Film Review: Jordan Peele’s ‘Us’ Gets Bogged Down in Conventionality

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CHICAGO – Like his first film, “Get Out,” writer/director Jordan Peele creates a horror/thriller filled with symbolism and laughs. Unlike “Get Out,” “Us” is awash in overly concentrated plot points, a reliance on lesser references and an ending that can be seen from outer space. It’s not sophomore “jinx,” but more like the sophomore “over think.” Oscarman rating: 3.0/5.0
Rating: 3.0/5.0

The film tells its story more on the pursuit-and-confrontation style of horror/thriller than the more subtle social tale of “Get Out.” Psychologically, the story is more high concept than its predecessor, and its scares come from hitching to some pretty bizarre level science fiction. However, the same Peele lightness and fun are present, as well as a series of symbols that African American studies can put into their curriculum. Since the film’s main theme is duality, the issue of identity is front and center, and that always is a an interesting point of contemplation.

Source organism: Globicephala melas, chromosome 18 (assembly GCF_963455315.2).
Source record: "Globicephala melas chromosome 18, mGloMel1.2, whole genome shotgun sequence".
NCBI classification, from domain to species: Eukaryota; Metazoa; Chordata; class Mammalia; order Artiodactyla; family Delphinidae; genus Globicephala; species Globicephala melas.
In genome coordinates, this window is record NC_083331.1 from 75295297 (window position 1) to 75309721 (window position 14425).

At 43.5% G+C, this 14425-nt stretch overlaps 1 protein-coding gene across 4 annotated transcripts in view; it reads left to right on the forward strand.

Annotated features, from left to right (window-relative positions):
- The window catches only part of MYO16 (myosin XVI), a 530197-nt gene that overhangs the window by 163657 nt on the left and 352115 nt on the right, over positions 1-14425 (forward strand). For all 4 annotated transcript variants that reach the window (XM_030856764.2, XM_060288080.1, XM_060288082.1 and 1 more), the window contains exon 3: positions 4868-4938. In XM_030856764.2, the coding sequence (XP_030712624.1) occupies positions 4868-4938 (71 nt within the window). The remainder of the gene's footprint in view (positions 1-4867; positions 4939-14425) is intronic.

The film begins in 1986, the era of “Thriller” and “Hands Across America.” Adelaide, a young African American girl, is separated from her parents at a carnival, and gets lost in a house of mirrors. The reflection she sees in the chamber haunts her for years, despite using dance and art to help heal that fright. In present day, the grown Adelaide (Lupita Nyong’o) has a family which includes husband Gabe (Winston Duke), plus children Zora (Shahadi Wright Joseph) and Jason (Evan Alex).

On vacation at their summer home, they meet up with friends Josh (Tim Heidecker) and Kitty (Elisabeth Moss), and their twin daughters. Later, an evening at home, the family also encounters an odd jumpsuit wearing reflection of themselves. These mirror-image folks begin an attack, which is linked to a secret society that is looking to escape their circumstances. This begins to happen all over the world.

“Us” opens everywhere on March 22nd. Featuring Lupita Nyong’o, Winston Duke, Elisabeth Moss, Tim Heidecker, Shahadi Wright Joseph and Evan Alex. Written and directed by Jordan Peele. Rated “R”

StarContinue reading for Patrick McDonald’s full review of “US

Mama Bear Adelaide (Lupita Nyong’o, upper left) in ‘Us’
Photo credit: Universal Pictures

StarContinue reading for Patrick McDonald’s full review of “US

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